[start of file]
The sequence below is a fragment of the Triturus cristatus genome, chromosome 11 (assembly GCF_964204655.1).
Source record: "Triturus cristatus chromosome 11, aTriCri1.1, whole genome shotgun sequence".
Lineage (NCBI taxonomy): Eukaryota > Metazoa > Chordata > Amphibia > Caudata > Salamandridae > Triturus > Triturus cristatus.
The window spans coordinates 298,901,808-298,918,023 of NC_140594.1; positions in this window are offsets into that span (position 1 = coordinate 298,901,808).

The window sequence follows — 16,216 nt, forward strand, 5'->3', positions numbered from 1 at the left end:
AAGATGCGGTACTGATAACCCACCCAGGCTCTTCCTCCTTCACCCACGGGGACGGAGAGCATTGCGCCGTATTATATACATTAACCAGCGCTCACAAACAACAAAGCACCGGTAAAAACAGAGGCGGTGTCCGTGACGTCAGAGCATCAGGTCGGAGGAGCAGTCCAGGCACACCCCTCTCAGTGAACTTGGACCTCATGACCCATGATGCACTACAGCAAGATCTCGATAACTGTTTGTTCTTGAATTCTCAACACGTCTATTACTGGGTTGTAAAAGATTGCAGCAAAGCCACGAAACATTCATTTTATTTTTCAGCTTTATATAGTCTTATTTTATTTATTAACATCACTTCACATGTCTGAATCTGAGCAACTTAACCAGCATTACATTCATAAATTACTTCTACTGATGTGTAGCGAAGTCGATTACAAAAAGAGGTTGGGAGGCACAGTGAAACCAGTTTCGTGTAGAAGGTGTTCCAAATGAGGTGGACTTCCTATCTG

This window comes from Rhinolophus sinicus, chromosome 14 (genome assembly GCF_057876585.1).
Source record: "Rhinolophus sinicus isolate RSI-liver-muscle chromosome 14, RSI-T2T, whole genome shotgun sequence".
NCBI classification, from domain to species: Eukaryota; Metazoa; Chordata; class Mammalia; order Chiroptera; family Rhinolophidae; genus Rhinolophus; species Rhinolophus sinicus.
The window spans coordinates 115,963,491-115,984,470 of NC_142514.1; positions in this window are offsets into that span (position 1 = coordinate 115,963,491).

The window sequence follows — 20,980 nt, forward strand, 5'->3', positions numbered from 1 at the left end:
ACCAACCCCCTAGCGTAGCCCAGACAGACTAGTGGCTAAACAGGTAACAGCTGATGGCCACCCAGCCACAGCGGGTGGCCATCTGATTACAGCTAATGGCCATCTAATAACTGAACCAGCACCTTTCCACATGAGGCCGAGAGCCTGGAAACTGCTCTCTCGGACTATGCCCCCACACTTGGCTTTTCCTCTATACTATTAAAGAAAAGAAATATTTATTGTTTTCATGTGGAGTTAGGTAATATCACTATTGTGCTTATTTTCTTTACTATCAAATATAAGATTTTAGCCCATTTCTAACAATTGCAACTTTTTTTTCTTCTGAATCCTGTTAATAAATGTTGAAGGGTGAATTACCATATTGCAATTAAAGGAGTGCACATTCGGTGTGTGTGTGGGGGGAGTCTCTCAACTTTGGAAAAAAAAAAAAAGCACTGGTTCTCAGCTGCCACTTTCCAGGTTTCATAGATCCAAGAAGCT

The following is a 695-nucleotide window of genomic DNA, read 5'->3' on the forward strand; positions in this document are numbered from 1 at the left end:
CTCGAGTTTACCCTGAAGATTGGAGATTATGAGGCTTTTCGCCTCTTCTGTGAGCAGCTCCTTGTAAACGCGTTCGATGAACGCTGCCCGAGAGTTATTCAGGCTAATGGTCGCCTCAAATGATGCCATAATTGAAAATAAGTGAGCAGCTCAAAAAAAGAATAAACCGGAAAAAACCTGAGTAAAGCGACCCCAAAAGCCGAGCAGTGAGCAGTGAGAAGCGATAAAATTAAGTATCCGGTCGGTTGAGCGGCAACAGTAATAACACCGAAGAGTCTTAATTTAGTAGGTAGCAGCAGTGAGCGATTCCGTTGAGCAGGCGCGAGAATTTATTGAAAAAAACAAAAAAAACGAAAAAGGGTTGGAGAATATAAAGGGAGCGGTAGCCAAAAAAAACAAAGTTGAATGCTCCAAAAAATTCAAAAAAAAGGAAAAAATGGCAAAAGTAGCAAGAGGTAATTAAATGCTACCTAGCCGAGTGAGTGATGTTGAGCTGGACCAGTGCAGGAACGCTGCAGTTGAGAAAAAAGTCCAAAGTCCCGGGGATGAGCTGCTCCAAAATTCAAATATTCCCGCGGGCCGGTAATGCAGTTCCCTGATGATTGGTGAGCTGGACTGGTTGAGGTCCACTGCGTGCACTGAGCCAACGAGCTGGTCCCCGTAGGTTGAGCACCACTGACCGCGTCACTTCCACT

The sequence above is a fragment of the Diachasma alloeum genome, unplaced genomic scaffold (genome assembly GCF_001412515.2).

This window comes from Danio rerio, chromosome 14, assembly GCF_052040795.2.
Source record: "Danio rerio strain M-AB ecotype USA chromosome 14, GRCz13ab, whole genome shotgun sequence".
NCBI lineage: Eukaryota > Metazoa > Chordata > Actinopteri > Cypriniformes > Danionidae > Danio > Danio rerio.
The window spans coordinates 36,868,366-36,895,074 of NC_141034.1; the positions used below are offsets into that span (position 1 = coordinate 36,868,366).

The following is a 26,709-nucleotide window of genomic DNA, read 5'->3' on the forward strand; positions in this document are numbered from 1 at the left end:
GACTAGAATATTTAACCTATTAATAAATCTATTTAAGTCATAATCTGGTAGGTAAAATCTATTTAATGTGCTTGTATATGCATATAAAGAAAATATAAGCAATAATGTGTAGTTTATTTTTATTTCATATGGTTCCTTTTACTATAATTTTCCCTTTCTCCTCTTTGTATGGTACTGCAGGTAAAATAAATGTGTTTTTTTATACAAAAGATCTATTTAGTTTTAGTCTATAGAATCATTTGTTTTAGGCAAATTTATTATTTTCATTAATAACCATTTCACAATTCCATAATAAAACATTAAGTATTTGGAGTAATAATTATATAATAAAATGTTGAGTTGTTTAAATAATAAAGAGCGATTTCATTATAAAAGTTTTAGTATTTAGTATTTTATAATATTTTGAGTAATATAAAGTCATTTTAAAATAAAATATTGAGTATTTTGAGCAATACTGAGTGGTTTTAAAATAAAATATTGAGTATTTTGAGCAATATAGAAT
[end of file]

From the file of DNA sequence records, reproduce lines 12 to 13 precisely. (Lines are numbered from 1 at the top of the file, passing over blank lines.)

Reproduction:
ACCAACCCCCTAGCGTAGCCCAGACAGACTAGTGGCTAAACAGGTAACAGCTGATGGCCACCCAGCCACAGCGGGTGGCCATCTGATTACAGCTAATGGCCATCTAATAACTGAACCAGCACCTTTCCACATGAGGCCGAGAGCCTGGAAACTGCTCTCTCGGACTATGCCCCCACACTTGGCTTTTCCTCTATACTATTAAAGAAAAGAAATATTTATTGTTTTCATGTGGAGTTAGGTAATATCACTATTGTGCTTATTTTCTTTACTATCAAATATAAGATTTTAGCCCATTTCTAACAATTGCAACTTTTTTTTCTTCTGAATCCTGTTAATAAATGTTGAAGGGTGAATTACCATATTGCAATTAAAGGAGTGCACATTCGGTGTGTGTGTGGGGGGAGTCTCTCAACTTTGGAAAAAAAAAAAAAGCACTGGTTCTCAGCTGCCACTTTCCAGGTTTCATAGATCCAAGAAGCT

The following is a 695-nucleotide window of genomic DNA, read 5'->3' on the forward strand; positions in this document are numbered from 1 at the left end: